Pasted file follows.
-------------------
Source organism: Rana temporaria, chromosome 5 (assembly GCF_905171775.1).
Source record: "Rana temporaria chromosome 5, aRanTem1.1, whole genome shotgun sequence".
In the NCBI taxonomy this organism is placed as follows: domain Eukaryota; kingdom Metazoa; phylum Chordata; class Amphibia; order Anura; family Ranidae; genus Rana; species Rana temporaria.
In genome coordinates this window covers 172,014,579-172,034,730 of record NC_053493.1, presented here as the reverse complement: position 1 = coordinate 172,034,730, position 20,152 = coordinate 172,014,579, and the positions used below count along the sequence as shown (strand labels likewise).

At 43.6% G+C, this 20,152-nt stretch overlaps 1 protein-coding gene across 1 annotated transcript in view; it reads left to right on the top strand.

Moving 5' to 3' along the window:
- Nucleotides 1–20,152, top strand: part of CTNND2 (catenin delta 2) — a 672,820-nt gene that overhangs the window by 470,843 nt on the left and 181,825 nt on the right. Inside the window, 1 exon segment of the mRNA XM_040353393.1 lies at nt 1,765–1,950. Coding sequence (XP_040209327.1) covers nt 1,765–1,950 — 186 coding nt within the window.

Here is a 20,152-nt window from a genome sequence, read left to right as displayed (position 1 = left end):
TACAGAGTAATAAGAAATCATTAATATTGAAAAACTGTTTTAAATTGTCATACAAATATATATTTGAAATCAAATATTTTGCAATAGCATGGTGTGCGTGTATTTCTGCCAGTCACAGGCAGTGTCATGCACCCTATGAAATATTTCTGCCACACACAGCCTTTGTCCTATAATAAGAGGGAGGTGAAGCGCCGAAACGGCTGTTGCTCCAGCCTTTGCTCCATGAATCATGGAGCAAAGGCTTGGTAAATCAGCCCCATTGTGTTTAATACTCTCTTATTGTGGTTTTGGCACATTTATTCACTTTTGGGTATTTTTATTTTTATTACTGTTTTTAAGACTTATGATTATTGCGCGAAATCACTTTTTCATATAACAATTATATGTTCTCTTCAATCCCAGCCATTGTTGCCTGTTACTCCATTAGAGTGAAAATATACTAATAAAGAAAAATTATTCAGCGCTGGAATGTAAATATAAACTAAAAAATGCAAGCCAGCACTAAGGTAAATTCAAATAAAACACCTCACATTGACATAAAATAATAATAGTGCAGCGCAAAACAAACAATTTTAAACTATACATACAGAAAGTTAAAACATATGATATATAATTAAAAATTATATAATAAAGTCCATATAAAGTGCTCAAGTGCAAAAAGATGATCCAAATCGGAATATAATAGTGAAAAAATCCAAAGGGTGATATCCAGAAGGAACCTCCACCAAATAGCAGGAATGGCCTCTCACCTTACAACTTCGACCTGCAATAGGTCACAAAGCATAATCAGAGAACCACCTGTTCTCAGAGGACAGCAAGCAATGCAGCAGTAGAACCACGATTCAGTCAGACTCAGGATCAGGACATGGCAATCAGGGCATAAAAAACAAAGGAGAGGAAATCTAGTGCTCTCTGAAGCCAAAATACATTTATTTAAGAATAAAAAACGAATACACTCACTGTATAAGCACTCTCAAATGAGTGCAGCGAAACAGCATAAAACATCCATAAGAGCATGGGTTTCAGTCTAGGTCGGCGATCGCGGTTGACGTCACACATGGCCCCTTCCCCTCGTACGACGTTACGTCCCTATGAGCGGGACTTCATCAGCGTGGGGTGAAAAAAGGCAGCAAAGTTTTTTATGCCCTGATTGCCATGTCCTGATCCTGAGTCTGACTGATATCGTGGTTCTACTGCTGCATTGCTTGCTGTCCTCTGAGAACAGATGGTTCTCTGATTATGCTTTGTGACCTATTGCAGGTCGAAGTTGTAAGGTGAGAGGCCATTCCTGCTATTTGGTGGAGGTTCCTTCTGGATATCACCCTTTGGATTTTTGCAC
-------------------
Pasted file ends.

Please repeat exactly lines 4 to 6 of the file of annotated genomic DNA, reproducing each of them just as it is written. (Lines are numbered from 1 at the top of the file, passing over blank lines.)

In genome coordinates this window covers 172,014,579-172,034,730 of record NC_053493.1, presented here as the reverse complement: position 1 = coordinate 172,034,730, position 20,152 = coordinate 172,014,579, and the positions used below count along the sequence as shown (strand labels likewise).

At 43.6% G+C, this 20,152-nt stretch overlaps 1 protein-coding gene across 1 annotated transcript in view; it reads left to right on the top strand.

Moving 5' to 3' along the window: